Observations Ethics Man

Lessons from the Ashya King case

BMJ 2014; 349 doi: https://doi.org/10.1136/bmj.g5563 (Published 10 September 2014) Cite this as: BMJ 2014;349:g5563
  1. Aidan O’Brien, barrister, London,
  2. Daniel K Sokol, barrister and medical ethicist, London
  1. daniel.sokol{at}talk21.com

Clinicians must try to reduce the risk of misunderstandings

On 28 August 2014 the parents of 5 year old Ashya King took him from Southampton General Hospital and boarded a ferry to France. He had been recovering from the removal of a medulloblastoma, a high grade paediatric tumour.

Ashya’s parents and doctors disagreed over his treatment. The parents sought proton beam therapy, arguing that it was less harmful than conventional radiotherapy.1 Peter Wilson, the lead paediatrician at the hospital, has since commented, “For this particular tumour, the reason why the proton beam was not deemed to be of any benefit is because you have to irradiate most of the brain and spine anyway.”2 Proton beam therapy is not routinely provided on the NHS in England, although a small budget exists to take children abroad for treatment.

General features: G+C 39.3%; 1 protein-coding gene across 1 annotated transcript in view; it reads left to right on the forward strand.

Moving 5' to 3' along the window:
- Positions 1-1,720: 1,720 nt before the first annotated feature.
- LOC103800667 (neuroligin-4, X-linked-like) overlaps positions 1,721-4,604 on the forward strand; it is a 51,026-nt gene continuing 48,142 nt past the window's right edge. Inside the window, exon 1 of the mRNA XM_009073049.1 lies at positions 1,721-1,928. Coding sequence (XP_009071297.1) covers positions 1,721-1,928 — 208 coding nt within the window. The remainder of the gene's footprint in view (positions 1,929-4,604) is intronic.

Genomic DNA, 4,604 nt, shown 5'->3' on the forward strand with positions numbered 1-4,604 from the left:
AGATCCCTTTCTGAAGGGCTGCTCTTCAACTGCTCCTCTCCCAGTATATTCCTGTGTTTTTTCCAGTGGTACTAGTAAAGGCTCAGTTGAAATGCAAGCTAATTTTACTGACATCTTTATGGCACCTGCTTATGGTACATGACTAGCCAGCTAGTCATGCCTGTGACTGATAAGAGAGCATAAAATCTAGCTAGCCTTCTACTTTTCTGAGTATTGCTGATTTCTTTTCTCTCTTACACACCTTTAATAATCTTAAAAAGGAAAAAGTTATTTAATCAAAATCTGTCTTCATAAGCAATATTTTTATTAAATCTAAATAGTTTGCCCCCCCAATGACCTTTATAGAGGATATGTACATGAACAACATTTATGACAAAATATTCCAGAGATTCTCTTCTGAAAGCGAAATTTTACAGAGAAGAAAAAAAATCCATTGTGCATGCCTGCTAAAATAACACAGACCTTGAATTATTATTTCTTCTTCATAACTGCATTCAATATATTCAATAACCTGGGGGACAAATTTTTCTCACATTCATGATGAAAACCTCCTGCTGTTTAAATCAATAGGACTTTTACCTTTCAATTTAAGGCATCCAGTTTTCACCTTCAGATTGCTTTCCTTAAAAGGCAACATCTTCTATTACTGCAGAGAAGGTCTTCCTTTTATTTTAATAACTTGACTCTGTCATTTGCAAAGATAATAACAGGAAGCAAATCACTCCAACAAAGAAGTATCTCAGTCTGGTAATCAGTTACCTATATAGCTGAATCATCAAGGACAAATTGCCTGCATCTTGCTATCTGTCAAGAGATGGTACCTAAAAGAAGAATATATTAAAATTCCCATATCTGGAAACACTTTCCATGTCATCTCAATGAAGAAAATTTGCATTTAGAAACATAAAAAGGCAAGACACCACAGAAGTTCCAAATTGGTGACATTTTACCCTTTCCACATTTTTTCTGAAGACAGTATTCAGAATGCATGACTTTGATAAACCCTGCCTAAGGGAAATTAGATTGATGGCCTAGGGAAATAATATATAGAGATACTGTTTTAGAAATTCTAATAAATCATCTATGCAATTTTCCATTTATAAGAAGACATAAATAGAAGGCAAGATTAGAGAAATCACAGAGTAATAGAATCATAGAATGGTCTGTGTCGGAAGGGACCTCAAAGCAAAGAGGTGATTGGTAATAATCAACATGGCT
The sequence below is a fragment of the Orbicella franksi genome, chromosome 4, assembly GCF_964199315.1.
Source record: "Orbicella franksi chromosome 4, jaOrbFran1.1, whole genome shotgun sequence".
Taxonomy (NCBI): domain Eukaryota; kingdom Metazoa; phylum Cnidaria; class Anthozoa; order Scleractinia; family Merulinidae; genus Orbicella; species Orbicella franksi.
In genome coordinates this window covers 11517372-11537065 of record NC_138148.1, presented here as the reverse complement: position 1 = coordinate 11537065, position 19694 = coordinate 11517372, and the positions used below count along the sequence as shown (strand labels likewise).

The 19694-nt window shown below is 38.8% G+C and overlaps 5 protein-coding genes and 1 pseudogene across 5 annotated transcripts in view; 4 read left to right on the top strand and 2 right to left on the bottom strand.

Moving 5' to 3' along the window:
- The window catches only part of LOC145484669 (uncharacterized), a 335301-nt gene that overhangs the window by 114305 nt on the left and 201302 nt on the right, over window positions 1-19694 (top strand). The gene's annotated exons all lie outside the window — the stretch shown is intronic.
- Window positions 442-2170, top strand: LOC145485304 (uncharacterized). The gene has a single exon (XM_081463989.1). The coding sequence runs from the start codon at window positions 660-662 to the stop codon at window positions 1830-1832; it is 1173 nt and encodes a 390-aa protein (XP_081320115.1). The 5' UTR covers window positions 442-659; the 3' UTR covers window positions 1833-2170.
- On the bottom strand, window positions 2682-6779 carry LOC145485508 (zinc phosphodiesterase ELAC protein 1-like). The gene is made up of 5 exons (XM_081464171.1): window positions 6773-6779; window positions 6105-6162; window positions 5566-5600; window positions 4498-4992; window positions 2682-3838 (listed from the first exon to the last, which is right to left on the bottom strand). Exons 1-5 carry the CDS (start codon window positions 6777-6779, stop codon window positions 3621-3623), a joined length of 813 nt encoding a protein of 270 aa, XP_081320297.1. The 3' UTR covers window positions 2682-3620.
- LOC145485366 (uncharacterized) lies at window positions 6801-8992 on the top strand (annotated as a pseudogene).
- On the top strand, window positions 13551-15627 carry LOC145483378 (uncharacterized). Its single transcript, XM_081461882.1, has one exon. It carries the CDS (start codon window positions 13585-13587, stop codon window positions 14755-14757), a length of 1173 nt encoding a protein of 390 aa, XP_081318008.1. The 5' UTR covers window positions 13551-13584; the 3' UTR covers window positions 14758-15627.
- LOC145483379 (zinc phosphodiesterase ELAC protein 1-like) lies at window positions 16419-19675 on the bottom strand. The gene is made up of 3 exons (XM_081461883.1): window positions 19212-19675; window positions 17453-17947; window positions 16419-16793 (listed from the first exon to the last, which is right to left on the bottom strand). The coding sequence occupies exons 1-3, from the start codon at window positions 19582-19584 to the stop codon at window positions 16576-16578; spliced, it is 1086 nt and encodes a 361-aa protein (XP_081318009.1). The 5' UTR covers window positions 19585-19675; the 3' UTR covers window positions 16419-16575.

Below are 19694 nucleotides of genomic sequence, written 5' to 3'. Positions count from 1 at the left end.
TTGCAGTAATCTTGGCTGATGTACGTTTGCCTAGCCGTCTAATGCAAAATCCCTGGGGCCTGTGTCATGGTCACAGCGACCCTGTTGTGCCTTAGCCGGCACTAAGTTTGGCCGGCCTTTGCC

If a child lacks competence to make treatment decisions, the responsibility falls to the child’s parents. Yet, the parents’ right is not absolute. Where their instructions seem to conflict with the child’s best interests, the doctors must seek the court’s authority to override them, save for grave emergencies. A court can invoke its inherent jurisdiction under section 8 of the Children Act 1989 to make “specific issue orders” or “prohibited steps orders.” …

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